Future Tense Newsletter: Unhappy Cybersecurity Awareness Month – Slate Magazine (blog)

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ACDC-Rock-Or-Bust-Tour--New-York-NYAxl Rose of AC/DC has not yet commented on the Active Cyber Defense Certainty Act.

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Greetings, Future Tensers,

Just in time for Cybersecurity Awareness Month, Reps. Tom Graves, R–Georgia, and Kyrsten Sinema, D–Arizona, introduced a revised version of the Active Cyber Defense Certainty Act, which would allow companies to access computers that don’t belong to them in the name of self-defense. Josephine Wolff explains (again!) why “hacking back” is the worst cybersecurity policy that just won’t die, writing, “At its heart it would just serve as an excuse to let anyone access anyone else’s computer systems with impunity.” Are you feeling more cybersecure and aware yet?


With Wi-Fi security flaws leaving our communications exposed to eavesdroppers, Russia using antivirus software to spy on the U.S., and another Equifax security flub rounding out the news from the first half of Cybersecurity Awareness Month, it may seem like there is no end in sight to our cybersecurity woes. However, you may find comfort in Neel V. Patel’s proposition that the future of cybersecurity might look a lot like Snapchat. Or you may not.

Other things we read this week while booking our stay at the Airbnb apartment building near Disney World:

  • Online political ads: In light of recent allegations involving 2016 presidential campaign ads bought by Kremlin-backed forces, the Federal Election Commission is exploring how it can strengthen regulations around political advertisements online.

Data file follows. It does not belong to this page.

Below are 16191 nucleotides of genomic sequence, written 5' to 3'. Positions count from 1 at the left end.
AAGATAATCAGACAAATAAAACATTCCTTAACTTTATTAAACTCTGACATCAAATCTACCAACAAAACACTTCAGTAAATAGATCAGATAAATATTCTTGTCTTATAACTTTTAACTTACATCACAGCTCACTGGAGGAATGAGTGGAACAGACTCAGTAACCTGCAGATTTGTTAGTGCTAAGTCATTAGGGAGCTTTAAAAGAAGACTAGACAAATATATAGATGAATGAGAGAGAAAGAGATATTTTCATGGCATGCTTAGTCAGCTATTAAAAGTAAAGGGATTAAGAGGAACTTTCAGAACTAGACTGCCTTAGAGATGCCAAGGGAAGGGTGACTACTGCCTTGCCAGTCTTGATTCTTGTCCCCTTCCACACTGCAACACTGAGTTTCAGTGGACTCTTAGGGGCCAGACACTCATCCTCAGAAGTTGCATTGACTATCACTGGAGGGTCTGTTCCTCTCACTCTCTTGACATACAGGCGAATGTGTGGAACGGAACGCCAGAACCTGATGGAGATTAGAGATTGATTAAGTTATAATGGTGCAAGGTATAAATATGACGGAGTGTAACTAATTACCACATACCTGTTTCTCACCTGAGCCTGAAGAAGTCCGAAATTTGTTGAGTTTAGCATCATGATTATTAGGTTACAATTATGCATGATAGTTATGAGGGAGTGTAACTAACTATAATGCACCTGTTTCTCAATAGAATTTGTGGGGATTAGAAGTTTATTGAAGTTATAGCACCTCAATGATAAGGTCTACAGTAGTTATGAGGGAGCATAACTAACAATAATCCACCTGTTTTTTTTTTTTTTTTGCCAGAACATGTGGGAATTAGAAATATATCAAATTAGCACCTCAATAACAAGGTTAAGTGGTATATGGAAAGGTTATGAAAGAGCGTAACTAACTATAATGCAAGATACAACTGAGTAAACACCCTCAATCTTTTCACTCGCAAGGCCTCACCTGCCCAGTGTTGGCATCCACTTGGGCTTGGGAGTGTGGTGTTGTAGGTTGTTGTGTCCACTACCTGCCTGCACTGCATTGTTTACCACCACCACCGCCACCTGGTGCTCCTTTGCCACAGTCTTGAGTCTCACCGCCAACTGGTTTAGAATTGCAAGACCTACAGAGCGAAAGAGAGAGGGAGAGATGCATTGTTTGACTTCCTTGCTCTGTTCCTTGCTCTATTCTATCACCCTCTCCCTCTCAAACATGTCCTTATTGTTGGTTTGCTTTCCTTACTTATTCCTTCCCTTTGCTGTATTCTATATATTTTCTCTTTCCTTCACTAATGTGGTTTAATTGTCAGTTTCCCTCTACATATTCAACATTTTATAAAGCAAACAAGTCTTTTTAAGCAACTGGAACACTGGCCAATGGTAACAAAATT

• Halfway technology: David Guston writes that engaging in criticism of technology is a constructive enterprise necessary to ensure we are getting the most from our innovation system.
  • Future of mobility: Autonomous vehicle technology has the potential to revolutionize how people with disabilities get around, writes Srikanth Saripalli.
  • Forgotten history: A massive archive of science fiction culture at the University of Iowa is available to the public online as part of DIY History, a project that invites people to transcribe objects that can’t be read by a machine. Jacob Brogan shares what he discovered about the history of science fiction when he started transcribing.

Upcoming events in Washington, D.C., and New York:


Sneakers screening
Need a break from news about data breaches and election meddling? Join Future Tense and Alvaro Bedoya, founding executive director of the Center on Privacy and Technology at Georgetown Law, for a screening and discussion of the 1992 film Sneakers on Oct. 18 (tonight!) in Washington. RSVP for yourself and up to one guest.

The Water Will Come
Scientists and policymakers are fighting to hold back the devastating effects of a drowning world, as Jeff Goodell chronicles in his new book, The Water Will Come: Rising Seas, Sinking Cities, and the Remaking of the Civilized World. Join Future Tense for a discussion of the new book with Goodell and other experts in Washington on Oct. 24 and in New York on Oct. 25. RSVP to attend the event in New York or RSVP to attend the Washington event in person or online.

Poetry in Space
With space exploration no longer being monopolized by scientists and government agencies, artists are now getting in on the act. Join Future Tense for a happy hour conversation on Oct. 26 in Washington, with artists Juan José Diaz Infante (who launched the poetry-bearing Ulises I Mexican nanosatellite) and Tavares Strachan to discuss connecting the arts and sciences. RSVP to attend online or in person here.

More aware but feeling less secure,
Emily Fritcke
For Future Tense